Detail of Propped (1992) by Jenny Saville. Saville set the record at auction for a living female artist in Sotheby’s London sale, The History of Now: The collection of David Tieger. Image courtesy of Sotheby’s.
“All the media is subsumed with the shredding Banksy, and only an hour before, we had a world-record price for a living woman artist: Jenny Saville, £9.5 million for her iconic painting from the early 90s, which was really the story, but Banksy took the headlines.” – Colin Gleadell
For many in the art world, it is both strange and exhilarating when news stories from the art world make their way into popular culture. The moment that an art news story transforms into a world news story is precisely the moment when one’s inbox becomes flooded with messages from distant relatives and family friends entitled, “What does this mean?” or “What do you think?”, with the headline in question attached. It happened with Leonardo Da Vinci’s Salvator Mundi sale, and it’s happening again with Banksy’s self-shredding Girl with a Balloon stunt.
The story appeals to a wide audience, intriguing everyone from techies questioning the logistics of the shredding device to PR and marketing experts applauding Sotheby’s for such a successful publicity stunt. Even the art world must admit that the shredding has artistic merit, and while many artists have destroyed their own work in the past, no one has done it quite like this. The stunt is multi-faceted in that it references the history of the creative act of destruction in art, while also presenting a critique of the commodification of art by the auction houses and the wealthy individuals that frequent them. It can also function as a commentary on the inherently ephemeral nature of Street Art. In any case, this is not the first time that Banksy has intentionally subverted the art market. For example, in 2013 he sold his work for $60 on the streets of New York City, where they were assumed to be cheap knock-offs.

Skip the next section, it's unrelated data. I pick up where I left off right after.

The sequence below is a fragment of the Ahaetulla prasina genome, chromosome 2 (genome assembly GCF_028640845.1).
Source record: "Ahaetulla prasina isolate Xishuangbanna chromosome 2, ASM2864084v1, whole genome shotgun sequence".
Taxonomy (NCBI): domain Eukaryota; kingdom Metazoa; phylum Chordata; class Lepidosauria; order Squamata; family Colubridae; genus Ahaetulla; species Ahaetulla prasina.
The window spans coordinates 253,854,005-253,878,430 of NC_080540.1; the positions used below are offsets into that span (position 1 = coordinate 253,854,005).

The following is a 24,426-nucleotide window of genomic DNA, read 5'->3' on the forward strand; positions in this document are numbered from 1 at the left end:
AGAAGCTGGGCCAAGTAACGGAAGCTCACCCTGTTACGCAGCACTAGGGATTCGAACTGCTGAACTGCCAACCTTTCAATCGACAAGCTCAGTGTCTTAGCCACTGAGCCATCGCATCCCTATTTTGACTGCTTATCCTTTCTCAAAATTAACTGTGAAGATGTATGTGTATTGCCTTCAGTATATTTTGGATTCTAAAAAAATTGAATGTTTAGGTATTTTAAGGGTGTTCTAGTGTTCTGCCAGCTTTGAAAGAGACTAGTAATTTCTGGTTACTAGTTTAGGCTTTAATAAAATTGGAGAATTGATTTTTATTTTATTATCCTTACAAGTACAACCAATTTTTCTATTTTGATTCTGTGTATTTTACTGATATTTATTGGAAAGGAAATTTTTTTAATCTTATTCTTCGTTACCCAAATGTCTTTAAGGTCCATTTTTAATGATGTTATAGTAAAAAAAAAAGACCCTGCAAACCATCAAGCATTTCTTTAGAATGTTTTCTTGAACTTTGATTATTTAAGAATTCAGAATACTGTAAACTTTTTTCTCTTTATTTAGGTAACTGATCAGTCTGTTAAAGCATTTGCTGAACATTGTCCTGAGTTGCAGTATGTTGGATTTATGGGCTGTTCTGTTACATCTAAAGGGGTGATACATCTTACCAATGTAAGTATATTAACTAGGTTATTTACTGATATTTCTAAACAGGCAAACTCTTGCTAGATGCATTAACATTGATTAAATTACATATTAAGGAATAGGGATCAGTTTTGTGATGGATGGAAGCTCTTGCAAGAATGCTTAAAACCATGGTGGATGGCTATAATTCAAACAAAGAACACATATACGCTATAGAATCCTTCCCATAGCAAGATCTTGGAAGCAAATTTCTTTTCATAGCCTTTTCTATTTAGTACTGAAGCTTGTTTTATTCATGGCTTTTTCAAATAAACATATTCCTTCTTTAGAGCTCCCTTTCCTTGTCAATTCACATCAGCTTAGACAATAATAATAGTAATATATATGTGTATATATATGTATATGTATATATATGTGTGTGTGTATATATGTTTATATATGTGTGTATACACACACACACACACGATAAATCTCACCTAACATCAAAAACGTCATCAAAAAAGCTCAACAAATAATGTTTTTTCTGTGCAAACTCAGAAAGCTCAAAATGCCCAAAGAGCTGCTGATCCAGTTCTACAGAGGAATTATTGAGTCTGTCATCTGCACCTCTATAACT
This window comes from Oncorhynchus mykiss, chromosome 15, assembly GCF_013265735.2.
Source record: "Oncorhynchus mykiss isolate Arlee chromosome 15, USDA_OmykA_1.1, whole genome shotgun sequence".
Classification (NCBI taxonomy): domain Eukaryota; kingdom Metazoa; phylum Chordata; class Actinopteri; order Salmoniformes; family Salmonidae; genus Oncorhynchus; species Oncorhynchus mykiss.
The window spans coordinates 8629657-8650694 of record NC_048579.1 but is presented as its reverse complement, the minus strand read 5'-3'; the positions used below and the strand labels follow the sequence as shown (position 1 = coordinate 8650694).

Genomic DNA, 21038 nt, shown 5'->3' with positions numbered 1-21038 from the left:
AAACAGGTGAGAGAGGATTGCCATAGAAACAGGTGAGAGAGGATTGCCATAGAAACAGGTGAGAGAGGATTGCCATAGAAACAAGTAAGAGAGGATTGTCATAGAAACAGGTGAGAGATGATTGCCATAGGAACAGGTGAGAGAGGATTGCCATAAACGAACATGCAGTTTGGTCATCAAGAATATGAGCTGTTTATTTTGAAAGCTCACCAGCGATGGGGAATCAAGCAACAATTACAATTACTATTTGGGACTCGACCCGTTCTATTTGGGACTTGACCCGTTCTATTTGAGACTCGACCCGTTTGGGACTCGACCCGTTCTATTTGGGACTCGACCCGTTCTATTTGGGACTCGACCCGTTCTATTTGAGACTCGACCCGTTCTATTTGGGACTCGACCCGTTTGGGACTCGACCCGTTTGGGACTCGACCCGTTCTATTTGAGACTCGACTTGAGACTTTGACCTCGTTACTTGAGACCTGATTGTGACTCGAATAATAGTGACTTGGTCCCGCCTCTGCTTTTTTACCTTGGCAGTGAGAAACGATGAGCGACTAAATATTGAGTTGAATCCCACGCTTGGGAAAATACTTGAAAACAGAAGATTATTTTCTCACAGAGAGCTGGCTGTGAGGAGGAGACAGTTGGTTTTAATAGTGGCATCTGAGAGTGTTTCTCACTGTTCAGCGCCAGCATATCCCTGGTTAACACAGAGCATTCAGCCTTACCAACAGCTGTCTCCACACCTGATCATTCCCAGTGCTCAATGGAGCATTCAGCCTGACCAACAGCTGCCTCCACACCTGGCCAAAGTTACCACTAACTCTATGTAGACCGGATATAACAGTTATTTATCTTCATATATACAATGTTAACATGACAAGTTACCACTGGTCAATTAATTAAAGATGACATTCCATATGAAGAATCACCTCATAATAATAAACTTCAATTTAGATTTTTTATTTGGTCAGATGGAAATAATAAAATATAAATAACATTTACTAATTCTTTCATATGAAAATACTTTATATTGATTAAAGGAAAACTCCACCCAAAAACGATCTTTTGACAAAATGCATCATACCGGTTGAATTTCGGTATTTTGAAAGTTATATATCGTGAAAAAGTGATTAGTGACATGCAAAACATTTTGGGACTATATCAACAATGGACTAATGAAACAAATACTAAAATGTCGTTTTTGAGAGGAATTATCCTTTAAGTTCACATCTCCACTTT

Girl with a Balloon was the final lot in Sotheby’s Contemporary Evening Sale in London. The sale took place on Friday October 5, when the city was flooded by international collectors attending the Frieze art fair. In an interview with Adam Green in ArtTactic Podcast, Colin Gleadell, art market columnist for The Daily Telegraph and Artnet, spoke about what it was like to see the stunt in person: “[The Banksy] was the last lot in the sale, and usually by the last lot people have left the sale room. In this case, it was no exception… Half the sale room had emptied out, and quite a lot of the journalists had left the floor and were out at the back, talking and interviewing people.”
One of the most interesting aspects of Gleadell’s account is his description of the journalists, or lack thereof, in the saleroom. Many of them had left, no doubt thinking they already had their headline: “One small event, one artist…an outsider in the art world, is upstaging everybody right within their own territory. All the media is subsumed with the shredding Banksy, and only an hour before, we had a world-record price for a living woman artist: Jenny Saville, £9.5 million for her iconic painting from the early 90s, which was really the story, but Banksy took the headlines.” Saville was one of seven female artists featured in the 67-lot sale, which included fellow Brits Cecily Brown and Tracey Emin, as well as Americans Elizabeth Peyton, Amy Sillman, and Pat Steir, along with Brazilian artist Beatriz Milhazes. All female artists in the sale are still living.